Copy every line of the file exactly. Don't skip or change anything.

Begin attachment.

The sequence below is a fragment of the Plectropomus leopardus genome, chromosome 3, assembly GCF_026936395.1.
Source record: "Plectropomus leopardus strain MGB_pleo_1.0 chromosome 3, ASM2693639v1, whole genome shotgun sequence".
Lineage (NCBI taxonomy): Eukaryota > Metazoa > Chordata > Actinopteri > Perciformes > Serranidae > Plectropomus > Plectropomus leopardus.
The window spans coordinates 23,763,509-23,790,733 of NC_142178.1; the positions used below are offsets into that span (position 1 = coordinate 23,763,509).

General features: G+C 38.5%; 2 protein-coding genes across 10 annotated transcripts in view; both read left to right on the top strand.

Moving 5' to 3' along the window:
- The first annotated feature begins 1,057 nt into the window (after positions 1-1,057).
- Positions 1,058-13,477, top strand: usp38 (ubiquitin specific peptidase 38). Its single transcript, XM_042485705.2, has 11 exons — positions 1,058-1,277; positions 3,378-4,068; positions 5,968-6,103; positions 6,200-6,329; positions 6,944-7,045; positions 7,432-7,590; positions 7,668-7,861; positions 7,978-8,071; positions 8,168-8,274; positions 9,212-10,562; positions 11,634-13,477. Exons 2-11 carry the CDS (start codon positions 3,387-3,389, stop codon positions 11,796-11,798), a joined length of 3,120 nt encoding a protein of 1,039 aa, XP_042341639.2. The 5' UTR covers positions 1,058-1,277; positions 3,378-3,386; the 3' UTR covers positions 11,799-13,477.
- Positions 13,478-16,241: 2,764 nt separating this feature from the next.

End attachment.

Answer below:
The sequence below is a fragment of the Plectropomus leopardus genome, chromosome 3, assembly GCF_026936395.1.
Source record: "Plectropomus leopardus strain MGB_pleo_1.0 chromosome 3, ASM2693639v1, whole genome shotgun sequence".
Lineage (NCBI taxonomy): Eukaryota > Metazoa > Chordata > Actinopteri > Perciformes > Serranidae > Plectropomus > Plectropomus leopardus.
The window spans coordinates 23,763,509-23,790,733 of NC_142178.1; the positions used below are offsets into that span (position 1 = coordinate 23,763,509).

General features: G+C 38.5%; 2 protein-coding genes across 10 annotated transcripts in view; both read left to right on the top strand.

Moving 5' to 3' along the window:
- The first annotated feature begins 1,057 nt into the window (after positions 1-1,057).
- Positions 1,058-13,477, top strand: usp38 (ubiquitin specific peptidase 38). Its single transcript, XM_042485705.2, has 11 exons — positions 1,058-1,277; positions 3,378-4,068; positions 5,968-6,103; positions 6,200-6,329; positions 6,944-7,045; positions 7,432-7,590; positions 7,668-7,861; positions 7,978-8,071; positions 8,168-8,274; positions 9,212-10,562; positions 11,634-13,477. Exons 2-11 carry the CDS (start codon positions 3,387-3,389, stop codon positions 11,796-11,798), a joined length of 3,120 nt encoding a protein of 1,039 aa, XP_042341639.2. The 5' UTR covers positions 1,058-1,277; positions 3,378-3,386; the 3' UTR covers positions 11,799-13,477.
- Positions 13,478-16,241: 2,764 nt separating this feature from the next.